Matthew Tynan said it well in the previous entries of his prediction series, so I won't waste too many words on an intro as I fill in for this one. To summarize in somewhat topical terms though, our hankering for online NBA content has reached Badger Mayhew-like proportions and the itch only gets greater as the opening tip to the season approaches. Really, team predictions are a fun way to take a micro look at each club and see what we can expect from them in 2013-2014.
The Toronto Raptors
Prediction: Steve Novak will finish the season in the top 3 in 3 pointers made
Look, it's the Raptors. The most wins they've ever had in a season is 47, (to compare, the Spurs have won more than 47 games in every non-shortened season since 1997) and this year won't be among their better ones, despite possessing a decent amount of talent and athleticism.
The team had some success after their trade for Rudy Gay and finished the season out strong; a playoff berth isn't out of the question, but the East is a bit too open to put them in the postseason and I don't think anyone - not even the Raptors - would drop their poutine at the thought of an 8 seed. Toronto's in a division that'll sport two of the league's best teams (Brooklyn and NYK) and two of its worst (Philly and Boston). Expect them to see how their season's going and decide whose lead to follow around the trade deadline.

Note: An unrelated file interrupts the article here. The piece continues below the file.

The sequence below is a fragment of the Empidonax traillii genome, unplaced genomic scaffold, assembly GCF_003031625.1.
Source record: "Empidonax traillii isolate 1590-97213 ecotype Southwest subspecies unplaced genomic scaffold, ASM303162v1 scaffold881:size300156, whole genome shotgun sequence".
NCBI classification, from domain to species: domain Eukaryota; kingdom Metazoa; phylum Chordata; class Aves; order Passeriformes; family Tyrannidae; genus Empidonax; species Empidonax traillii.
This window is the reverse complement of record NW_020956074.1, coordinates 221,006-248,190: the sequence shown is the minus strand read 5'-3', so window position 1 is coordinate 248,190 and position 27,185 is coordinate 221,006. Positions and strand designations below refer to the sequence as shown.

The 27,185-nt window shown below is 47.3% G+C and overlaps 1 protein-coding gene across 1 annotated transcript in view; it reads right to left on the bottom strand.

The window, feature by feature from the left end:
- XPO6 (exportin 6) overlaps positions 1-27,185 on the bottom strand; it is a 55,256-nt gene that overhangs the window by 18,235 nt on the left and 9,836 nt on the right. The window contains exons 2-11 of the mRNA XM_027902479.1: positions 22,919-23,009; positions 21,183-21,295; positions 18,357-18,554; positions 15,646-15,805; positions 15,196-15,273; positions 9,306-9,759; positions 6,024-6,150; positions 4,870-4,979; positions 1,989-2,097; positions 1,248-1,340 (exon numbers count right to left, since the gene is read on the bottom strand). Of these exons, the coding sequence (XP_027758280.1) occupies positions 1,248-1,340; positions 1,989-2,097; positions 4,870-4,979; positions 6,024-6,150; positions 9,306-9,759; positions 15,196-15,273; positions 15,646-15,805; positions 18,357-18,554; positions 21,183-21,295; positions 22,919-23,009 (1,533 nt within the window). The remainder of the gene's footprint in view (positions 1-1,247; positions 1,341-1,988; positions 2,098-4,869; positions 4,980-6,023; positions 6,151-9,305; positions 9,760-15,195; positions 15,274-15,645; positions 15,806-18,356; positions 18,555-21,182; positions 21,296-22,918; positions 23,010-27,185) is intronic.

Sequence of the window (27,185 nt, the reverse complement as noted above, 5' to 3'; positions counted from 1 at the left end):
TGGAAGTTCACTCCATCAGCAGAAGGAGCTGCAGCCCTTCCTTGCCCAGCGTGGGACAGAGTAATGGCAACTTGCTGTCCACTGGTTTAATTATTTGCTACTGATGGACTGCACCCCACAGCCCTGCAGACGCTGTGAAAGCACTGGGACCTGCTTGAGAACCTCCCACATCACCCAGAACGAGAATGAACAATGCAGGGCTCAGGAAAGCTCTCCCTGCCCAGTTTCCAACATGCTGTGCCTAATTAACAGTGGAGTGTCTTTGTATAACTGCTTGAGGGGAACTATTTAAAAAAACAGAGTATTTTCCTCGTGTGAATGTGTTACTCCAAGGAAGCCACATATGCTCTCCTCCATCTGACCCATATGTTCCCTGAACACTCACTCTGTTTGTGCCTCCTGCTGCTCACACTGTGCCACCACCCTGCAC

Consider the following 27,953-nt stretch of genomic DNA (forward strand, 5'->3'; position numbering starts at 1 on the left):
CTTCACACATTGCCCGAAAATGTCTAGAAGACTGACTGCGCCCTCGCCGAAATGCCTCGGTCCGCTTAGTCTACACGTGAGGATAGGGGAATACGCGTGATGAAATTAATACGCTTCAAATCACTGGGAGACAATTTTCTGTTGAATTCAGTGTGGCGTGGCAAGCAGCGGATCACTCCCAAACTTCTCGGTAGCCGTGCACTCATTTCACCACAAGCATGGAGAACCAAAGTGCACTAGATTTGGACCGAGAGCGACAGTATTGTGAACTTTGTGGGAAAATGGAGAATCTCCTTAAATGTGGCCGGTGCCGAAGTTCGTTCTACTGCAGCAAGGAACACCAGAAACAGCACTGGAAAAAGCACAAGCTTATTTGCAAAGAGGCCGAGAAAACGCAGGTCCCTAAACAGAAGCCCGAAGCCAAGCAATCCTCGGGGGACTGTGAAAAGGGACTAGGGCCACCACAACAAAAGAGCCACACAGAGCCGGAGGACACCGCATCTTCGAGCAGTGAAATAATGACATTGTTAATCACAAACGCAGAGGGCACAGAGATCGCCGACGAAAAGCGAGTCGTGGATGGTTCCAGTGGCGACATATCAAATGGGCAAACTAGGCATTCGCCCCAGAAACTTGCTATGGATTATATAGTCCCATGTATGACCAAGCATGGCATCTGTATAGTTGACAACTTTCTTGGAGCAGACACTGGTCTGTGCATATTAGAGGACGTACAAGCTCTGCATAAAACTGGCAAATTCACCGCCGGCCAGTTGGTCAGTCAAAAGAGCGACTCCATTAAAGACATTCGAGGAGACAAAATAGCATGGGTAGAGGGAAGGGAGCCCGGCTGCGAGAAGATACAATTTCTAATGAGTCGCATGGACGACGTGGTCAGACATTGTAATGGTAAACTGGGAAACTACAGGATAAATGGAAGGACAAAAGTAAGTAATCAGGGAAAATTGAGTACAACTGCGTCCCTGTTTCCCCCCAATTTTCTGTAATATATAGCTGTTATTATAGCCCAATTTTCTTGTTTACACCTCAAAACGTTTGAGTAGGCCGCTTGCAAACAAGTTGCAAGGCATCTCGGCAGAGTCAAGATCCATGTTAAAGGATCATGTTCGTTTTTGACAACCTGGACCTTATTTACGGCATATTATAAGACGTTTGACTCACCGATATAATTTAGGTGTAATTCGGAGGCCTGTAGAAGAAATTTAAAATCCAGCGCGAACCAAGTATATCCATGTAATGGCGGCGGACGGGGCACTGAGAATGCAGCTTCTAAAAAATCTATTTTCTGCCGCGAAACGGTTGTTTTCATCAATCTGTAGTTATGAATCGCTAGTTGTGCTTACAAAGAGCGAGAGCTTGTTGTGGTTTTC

At this point, we know what to expect from Rudy Gay, who has admitted that analytics and crazy computers won't stop him from being a dreadfully inefficient offensive player. He'll further serve as a bad example for Demar Derozan, a similarly lengthy and athletic wing who doesn't shoot particularly well.
With more time to jell with his teammates, point guard Kyle Lowry should have a better year. He'll have some stretches where he puts up gaudy numbers -- he always does -- but he hasn't put together a healthy season since 07-08. Valanciunas should also show improvement, but I'll get to him later.
That brings me to one-time Spur Steve Novak, who came to Toronto along with Marcus Camby and Quentin Richardson in the trade that finally rid the Raptors of the Big Linguini. With Camby and Richardson already gone, Novak is now the only holdover from the trade. He may have fallen out of favor a bit in New York, but in 2011-12 he led the league in three-point field goal percentage and if coach Dwayne Casey is smart he'll let Novak loose next year.
Someone on this team needs to open up the lane for Gay, Lowry and Derozan, as well as keep defenses from doubling down on Valanciunas. In fact, someone just needs to shoot threes, and there is no one else really in Toronto. Have a look at these three-point percentages from last year:
Demar Derozan: 28.3%
Rudy Gay: 32.3%
Terrence Ross: 33.2%
Austin Daye: 34.5%
DJ Augustin*: 35.3%
Kyle Lowry: 36.2%
*acquired as a FA this summer
Looking at those numbers, it's no surprise that Toronto was among the league's worst three-point shooting teams last year, hitting only 34% of long balls. They'll want to remedy that if they want to remain competitive next year.